In South America, legislation was introduced in Argentina in March 2021 to regulate remote working. Amongst other things, the parties now need a written remote working agreement, and the employer must bear the cost of equipment and expenses. In Brazil, under revised legislation, disabled employees and those with young children should be prioritised for hybrid and remote working arrangements. New legislation is also expected to be approved shortly which will result in collective agreements applicable to the company’s office applying equally to remote workers and provide confirmation that remote workers in the telecommunications industry are not exempt from working hour requirements.
A shift to remote working was a significant change to working culture in Japan. Although not legally enforceable, in March 2021 guidelines were introduced to help promote positive and effective remote working schemes, balancing appropriate management control against positive working patterns for employees.
Finally, remote working literally opens up a world of possibilities. An increasingly common, and also challenging, issue is that of employees who wish to work from “home”, either on a temporary or permanent basis, from an overseas country. One recent example of a potential host country seeking to facilitate this was the introduction of a remote working visa in the UAE in April 2021. This allows foreign nationals to live and work in the UAE, while remaining employed in their home country. Unlike Employment Residence Permits, this does not require local company sponsorship. Meanwhile in Italy, as of April 2022, non-EU nationals who carry out a “highly qualified” job remotely are able to enter the country without a work permit and obtain a residence permit for one year, provided they have adequate health insurance and comply with Italian tax and social security provisions.
In the wake of the #MeToo movement, many jurisdictions implemented or improved harassment protections and that trend is still evident across the world. In Denmark the government and social partners have entered into a wide-ranging agreement on sexual harassment to foster change. Consisting of 17 initiatives, it is a mixture of statutory change, new codes and policies, and information gathering. Also in Denmark a significant recent High Court case held an employer liable for failing to prevent an employee’s sexual harassment of a colleague, underlining the importance of employers taking preventative measures.
The Norwegian government is consulting about implementing ILO Convention no. 190 to eliminate violence and harassment in the workplace. It also proposes a new gender equality policy, a duty for employers to have workplace harassment and sexual harassment policies and to clarify the duty on safety representatives to safeguard the working environment of employees.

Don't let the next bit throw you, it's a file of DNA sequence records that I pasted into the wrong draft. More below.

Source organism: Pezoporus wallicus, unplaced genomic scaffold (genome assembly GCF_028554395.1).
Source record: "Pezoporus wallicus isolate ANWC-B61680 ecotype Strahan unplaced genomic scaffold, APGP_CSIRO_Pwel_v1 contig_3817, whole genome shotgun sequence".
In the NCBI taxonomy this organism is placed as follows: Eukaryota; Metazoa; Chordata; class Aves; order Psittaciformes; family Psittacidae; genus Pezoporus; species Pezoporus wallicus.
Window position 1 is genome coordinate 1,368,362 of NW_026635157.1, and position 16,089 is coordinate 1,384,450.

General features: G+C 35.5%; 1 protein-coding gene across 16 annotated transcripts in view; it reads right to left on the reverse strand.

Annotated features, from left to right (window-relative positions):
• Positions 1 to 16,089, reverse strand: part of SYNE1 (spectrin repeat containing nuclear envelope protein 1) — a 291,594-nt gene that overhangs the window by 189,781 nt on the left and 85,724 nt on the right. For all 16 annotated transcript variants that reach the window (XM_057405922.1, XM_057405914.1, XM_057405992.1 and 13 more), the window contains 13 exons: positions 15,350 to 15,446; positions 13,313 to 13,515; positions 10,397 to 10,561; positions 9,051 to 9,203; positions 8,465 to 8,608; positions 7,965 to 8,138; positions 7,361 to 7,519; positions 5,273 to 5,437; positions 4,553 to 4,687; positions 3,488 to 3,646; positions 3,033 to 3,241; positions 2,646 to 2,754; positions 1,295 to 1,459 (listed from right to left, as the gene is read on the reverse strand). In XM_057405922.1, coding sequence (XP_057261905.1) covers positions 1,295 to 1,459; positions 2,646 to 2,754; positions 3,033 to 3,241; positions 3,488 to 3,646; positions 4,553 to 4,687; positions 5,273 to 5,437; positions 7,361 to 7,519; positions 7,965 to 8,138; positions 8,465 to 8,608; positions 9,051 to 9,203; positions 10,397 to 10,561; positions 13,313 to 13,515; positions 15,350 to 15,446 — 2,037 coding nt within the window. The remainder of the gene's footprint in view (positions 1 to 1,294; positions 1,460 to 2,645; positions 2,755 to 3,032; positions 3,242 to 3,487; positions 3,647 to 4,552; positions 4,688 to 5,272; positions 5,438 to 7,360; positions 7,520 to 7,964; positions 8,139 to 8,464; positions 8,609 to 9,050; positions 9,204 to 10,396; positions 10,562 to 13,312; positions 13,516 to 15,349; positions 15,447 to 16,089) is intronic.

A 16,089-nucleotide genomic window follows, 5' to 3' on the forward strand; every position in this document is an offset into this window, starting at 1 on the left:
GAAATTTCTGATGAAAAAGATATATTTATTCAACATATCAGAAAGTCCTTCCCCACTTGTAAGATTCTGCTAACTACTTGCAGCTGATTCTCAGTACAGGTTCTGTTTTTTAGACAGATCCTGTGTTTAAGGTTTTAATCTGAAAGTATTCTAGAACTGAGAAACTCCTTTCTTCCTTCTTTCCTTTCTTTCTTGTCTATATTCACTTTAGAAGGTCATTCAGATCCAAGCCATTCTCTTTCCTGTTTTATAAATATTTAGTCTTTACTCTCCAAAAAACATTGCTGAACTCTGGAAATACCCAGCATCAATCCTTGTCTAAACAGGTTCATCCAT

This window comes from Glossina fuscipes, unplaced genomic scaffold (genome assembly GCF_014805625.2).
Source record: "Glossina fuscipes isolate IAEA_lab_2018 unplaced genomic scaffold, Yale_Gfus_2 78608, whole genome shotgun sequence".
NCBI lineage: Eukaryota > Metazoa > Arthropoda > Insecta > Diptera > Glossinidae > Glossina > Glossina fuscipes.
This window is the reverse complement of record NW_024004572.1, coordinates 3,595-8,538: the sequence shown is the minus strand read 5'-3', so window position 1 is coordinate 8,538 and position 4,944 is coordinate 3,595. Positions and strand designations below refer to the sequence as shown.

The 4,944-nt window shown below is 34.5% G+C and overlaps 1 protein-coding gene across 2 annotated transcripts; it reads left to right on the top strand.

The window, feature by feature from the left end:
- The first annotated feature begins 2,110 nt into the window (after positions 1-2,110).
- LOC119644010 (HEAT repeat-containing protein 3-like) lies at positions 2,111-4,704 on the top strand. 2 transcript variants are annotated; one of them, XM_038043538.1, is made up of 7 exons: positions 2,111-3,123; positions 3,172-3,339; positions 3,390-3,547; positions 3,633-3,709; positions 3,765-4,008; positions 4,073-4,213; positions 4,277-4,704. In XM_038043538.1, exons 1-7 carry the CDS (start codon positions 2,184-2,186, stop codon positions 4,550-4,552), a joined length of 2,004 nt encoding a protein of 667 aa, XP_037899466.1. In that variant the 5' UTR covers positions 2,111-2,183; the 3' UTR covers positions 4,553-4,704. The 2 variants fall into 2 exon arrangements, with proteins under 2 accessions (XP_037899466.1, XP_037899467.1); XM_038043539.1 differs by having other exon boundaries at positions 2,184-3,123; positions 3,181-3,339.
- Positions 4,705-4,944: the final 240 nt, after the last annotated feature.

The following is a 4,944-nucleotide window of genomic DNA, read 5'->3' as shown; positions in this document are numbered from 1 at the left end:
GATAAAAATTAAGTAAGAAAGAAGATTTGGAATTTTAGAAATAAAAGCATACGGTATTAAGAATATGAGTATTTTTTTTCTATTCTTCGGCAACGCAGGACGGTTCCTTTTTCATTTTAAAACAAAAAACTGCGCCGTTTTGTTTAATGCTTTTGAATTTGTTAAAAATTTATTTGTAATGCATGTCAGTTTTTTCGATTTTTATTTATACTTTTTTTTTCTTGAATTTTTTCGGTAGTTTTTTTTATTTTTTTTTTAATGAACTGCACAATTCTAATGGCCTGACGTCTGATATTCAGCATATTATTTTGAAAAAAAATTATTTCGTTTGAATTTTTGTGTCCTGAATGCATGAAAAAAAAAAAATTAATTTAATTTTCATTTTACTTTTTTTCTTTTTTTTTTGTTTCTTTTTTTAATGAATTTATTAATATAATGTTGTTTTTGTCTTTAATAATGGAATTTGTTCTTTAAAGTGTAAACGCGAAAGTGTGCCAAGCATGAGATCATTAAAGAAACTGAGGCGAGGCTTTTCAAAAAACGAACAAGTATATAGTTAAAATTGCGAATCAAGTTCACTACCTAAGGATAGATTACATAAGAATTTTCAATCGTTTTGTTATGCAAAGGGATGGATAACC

Greece is also obliging employers to implement policies or provisions on dealing with harassment in the workplace and France has recently seen an extension of the definition of sexual harassment in its Labour Code, requiring companies to update their internal regulations.
Ireland has implemented a new code of practice on sexual harassment. It does not create new obligations but promotes best practice, such as recommending employers adopt and publish policies to ensure harassment-free workplaces and deal effectively with complaints. It encourages training for employees on preventing sexual harassment. It also highlights the position of vulnerable workers who may need additional measures. Ireland has also adopted a new code of practice on preventing workplace bullying. It is more onerous on employers and is more emphatic about recommending mediation to employees as a potential route to resolve issues. Failure to abide by the code is not illegal but can be used in evidence before the Workplace Relations Commission.
The UK government also committed to introducing a new proactive duty on employers to prevent sexual harassment, whilst also considering new laws which would make employers liable if third parties harass their employees and the possibility of extending the time limit in which to bring discrimination claims. No legislation, however, is being introduced to parliament at the moment.
In Texas, a new law means employers must take “immediate and appropriate corrective action” to remedy workplace sexual harassment that they know or should have known about. Employers of all sizes are affected, and individual employees can also be liable.